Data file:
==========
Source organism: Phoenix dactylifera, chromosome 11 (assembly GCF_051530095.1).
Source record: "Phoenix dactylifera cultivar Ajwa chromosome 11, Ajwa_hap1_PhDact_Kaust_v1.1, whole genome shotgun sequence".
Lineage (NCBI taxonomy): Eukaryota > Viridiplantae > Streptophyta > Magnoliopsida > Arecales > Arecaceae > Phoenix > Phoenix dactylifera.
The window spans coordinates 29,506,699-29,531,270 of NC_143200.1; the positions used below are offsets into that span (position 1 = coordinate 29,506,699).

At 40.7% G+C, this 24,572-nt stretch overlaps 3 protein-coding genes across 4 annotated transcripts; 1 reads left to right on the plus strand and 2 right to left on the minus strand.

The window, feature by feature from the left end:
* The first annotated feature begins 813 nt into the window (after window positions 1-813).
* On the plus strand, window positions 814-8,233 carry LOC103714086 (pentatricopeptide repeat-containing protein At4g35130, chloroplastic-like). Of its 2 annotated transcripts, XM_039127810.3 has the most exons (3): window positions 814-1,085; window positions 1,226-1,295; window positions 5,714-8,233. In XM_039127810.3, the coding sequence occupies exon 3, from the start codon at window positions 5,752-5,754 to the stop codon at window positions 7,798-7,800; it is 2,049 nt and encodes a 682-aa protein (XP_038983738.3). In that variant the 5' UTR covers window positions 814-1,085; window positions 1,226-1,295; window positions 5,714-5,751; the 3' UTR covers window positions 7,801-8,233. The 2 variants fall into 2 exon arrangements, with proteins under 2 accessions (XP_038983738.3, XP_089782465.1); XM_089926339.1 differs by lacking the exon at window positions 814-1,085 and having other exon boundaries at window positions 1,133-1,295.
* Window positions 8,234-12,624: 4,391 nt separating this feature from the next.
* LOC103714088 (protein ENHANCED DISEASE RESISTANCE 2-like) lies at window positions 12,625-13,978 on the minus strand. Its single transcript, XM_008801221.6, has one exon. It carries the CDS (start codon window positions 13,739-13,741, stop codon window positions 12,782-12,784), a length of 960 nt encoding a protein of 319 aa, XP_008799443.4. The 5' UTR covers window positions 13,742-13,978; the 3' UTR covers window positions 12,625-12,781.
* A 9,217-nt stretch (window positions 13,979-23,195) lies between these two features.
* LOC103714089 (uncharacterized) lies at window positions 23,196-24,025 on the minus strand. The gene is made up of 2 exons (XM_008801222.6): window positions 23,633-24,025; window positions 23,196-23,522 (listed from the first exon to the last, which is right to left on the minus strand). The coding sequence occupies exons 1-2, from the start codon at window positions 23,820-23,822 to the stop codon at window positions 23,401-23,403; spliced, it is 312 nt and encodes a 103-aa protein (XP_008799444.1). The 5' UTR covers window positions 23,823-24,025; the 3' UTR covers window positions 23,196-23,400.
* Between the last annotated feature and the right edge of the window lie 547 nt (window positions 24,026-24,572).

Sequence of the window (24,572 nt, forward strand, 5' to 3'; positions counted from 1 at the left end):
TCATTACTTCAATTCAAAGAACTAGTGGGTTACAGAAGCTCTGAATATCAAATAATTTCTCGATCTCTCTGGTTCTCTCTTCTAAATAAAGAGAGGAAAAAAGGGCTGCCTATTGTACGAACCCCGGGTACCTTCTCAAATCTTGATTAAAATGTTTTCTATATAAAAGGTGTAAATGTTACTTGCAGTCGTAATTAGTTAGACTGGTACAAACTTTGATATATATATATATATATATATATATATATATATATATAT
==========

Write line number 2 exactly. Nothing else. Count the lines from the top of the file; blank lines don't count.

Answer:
Source record: "Phoenix dactylifera cultivar Ajwa chromosome 11, Ajwa_hap1_PhDact_Kaust_v1.1, whole genome shotgun sequence".